ADDITIONAL INFORMATION ABOUT NOMINEES,

TRUSTEES AND OFFICERS

 

Set forth in the tables below are the Nominees for election to the Board of the Fund, existing Trustees and officers, including information relating to their respective positions held with the Fund, a brief statement of their principal occupations during the past five years and other directorships, if any.

 

7 

 

Name, Position(s)
Held with the Fund, Address1, and
Year of Birth
Term of
Office and
Length of
Time Served2
Principal Occupation(s)
During Past Five Years

Other Directorships
Held by Trustee

or Nominee4

Non-Interested Nominee

Mary K. Anstine
Trustee

1940

 

Since Inception*** Ms. Anstine is also a Trustee of A.V. Hunter Trust and Director of Colorado Uplift Board. Ms. Anstine was formerly a Director of the Trust Bank of Colorado (later purchased and now known as Northern Trust Bank), HealthONE, and Denver Area Council of the Boy Scouts of America, and a member of the American Bankers Association Trust Executive Committee. Ms. Anstine is a Trustee of ALPS ETF Trust (16 funds); Financial Investors Trust (32 funds); ALPS Variable Investment Trust (7 funds); and Segall Bryant & Hamill Trust (14 funds).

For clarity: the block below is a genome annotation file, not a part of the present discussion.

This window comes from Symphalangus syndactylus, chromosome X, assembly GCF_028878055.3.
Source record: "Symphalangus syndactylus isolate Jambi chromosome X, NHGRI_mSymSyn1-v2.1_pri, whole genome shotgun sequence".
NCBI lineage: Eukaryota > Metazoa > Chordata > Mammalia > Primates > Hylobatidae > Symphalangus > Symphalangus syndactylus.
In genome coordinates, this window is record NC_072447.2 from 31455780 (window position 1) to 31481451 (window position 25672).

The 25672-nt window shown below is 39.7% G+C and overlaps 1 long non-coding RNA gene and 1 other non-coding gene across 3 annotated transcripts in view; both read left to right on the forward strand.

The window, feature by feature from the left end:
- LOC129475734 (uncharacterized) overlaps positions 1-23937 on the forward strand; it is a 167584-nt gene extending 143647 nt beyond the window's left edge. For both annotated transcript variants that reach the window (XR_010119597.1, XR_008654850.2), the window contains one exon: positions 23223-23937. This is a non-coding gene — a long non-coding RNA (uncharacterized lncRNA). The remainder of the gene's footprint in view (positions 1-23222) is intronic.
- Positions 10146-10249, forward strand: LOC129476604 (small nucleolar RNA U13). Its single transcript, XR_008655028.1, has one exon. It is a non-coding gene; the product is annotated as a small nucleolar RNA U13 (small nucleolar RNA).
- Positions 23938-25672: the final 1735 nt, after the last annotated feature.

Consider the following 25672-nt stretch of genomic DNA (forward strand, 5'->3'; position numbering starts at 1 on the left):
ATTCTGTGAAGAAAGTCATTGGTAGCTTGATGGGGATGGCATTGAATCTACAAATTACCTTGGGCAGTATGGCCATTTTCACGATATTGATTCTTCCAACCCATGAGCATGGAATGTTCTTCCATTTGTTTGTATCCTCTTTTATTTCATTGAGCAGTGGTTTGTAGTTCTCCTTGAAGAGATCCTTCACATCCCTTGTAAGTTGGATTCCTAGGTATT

Michael F. Holland

Trustee

1944

 

Since Inception*** Mr. Holland is Chairman of Holland & Company, an investment management company. Mr. Holland is a Director/Trustee of Blackstone Real Estate Income Fund (1 fund); Blackstone Real Estate Income Fund II (1 fund); Blackstone Real Estate Income Master Fund (1 fund); Holland Series Funds, Inc. (1 fund); State Street Master Funds (5 funds).
Non-Interested Trustees

E. Wayne Nordberg
Trustee

1938

 

Since 2012*

Mr. Nordberg is currently the Chairman and Chief Investment Officer of Hollow Brook Wealth Management, LLC, a private investment management firm. Mr. Nordberg was formerly a Senior Director at Ingalls & Snyder LLC, a privately owned registered investment advisor.

Mr. Nordberg is a Trustee of John Simon Guggenheim Memorial Foundation.

Larry W. Papasan

Trustee

1940

Since Inception* Mr. Papasan is currently a Director/Trustee of Bionova, Inc., and Cagenix Inc., each a medical services company, and Triumph Bankshares, Inc., a financial institution. Mr. Papasan is a Director/Trustee of Bionova, Inc.; Cagenix Inc.; and Triumph Bankshares.